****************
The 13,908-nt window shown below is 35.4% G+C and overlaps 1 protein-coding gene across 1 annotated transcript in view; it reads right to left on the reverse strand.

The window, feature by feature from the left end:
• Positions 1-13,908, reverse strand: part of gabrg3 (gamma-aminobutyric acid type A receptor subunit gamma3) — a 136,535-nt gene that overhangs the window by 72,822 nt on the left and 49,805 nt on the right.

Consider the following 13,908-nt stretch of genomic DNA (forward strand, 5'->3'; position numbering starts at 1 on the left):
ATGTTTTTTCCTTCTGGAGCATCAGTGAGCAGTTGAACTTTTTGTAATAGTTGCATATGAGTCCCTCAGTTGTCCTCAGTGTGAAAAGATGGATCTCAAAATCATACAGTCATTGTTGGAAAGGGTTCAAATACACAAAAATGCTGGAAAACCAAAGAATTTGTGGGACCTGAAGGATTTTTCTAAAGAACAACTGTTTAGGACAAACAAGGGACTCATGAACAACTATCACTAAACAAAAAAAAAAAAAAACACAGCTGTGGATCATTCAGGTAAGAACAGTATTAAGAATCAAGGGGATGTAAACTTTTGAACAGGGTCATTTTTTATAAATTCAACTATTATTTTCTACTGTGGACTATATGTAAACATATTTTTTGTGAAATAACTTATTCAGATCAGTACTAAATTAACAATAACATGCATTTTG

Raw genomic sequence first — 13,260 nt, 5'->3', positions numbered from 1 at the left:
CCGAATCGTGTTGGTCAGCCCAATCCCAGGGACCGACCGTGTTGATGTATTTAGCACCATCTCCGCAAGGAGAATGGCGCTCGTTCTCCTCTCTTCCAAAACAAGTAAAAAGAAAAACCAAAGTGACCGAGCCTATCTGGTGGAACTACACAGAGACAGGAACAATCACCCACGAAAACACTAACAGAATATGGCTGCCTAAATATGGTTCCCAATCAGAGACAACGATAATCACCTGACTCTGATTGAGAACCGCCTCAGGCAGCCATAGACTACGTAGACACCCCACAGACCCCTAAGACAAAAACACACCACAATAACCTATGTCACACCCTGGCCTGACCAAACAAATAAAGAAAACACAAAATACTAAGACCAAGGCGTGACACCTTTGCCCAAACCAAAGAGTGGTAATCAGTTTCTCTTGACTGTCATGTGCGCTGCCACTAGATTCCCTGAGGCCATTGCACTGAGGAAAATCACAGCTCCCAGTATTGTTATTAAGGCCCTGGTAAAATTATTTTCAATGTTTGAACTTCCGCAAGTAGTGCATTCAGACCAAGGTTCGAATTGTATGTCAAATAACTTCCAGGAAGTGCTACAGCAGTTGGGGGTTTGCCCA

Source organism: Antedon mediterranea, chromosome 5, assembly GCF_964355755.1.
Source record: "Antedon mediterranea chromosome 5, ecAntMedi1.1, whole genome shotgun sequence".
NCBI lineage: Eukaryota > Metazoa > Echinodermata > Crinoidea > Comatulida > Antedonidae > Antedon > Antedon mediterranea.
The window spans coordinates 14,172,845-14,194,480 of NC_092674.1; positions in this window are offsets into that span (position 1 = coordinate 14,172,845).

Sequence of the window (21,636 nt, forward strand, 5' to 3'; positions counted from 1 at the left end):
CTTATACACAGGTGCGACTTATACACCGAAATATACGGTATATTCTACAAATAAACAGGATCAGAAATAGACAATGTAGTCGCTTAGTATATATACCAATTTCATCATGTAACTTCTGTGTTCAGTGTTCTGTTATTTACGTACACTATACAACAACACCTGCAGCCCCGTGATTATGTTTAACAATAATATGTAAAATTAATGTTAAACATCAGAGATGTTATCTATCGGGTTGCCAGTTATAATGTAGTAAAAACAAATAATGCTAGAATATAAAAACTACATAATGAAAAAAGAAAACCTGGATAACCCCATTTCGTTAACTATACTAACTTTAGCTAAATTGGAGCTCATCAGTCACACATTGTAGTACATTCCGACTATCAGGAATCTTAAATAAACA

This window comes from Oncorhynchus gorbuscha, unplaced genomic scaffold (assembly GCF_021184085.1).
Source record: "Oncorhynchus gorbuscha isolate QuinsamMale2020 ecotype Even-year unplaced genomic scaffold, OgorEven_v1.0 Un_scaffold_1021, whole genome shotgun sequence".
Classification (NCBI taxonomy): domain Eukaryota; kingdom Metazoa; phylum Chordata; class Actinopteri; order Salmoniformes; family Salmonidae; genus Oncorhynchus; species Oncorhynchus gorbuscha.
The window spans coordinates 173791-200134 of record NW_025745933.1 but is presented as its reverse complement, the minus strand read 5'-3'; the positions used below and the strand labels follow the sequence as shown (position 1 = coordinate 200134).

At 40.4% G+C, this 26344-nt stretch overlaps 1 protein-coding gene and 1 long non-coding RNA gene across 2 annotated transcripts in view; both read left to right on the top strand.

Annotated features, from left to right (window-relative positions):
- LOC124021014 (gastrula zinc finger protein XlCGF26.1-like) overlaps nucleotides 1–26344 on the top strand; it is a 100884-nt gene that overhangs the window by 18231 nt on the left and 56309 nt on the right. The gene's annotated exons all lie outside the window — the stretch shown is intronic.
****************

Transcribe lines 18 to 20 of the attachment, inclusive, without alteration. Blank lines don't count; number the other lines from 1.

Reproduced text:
At 40.4% G+C, this 26344-nt stretch overlaps 1 protein-coding gene and 1 long non-coding RNA gene across 2 annotated transcripts in view; both read left to right on the top strand.

Annotated features, from left to right (window-relative positions):
- LOC124021014 (gastrula zinc finger protein XlCGF26.1-like) overlaps nucleotides 1–26344 on the top strand; it is a 100884-nt gene that overhangs the window by 18231 nt on the left and 56309 nt on the right. The gene's annotated exons all lie outside the window — the stretch shown is intronic.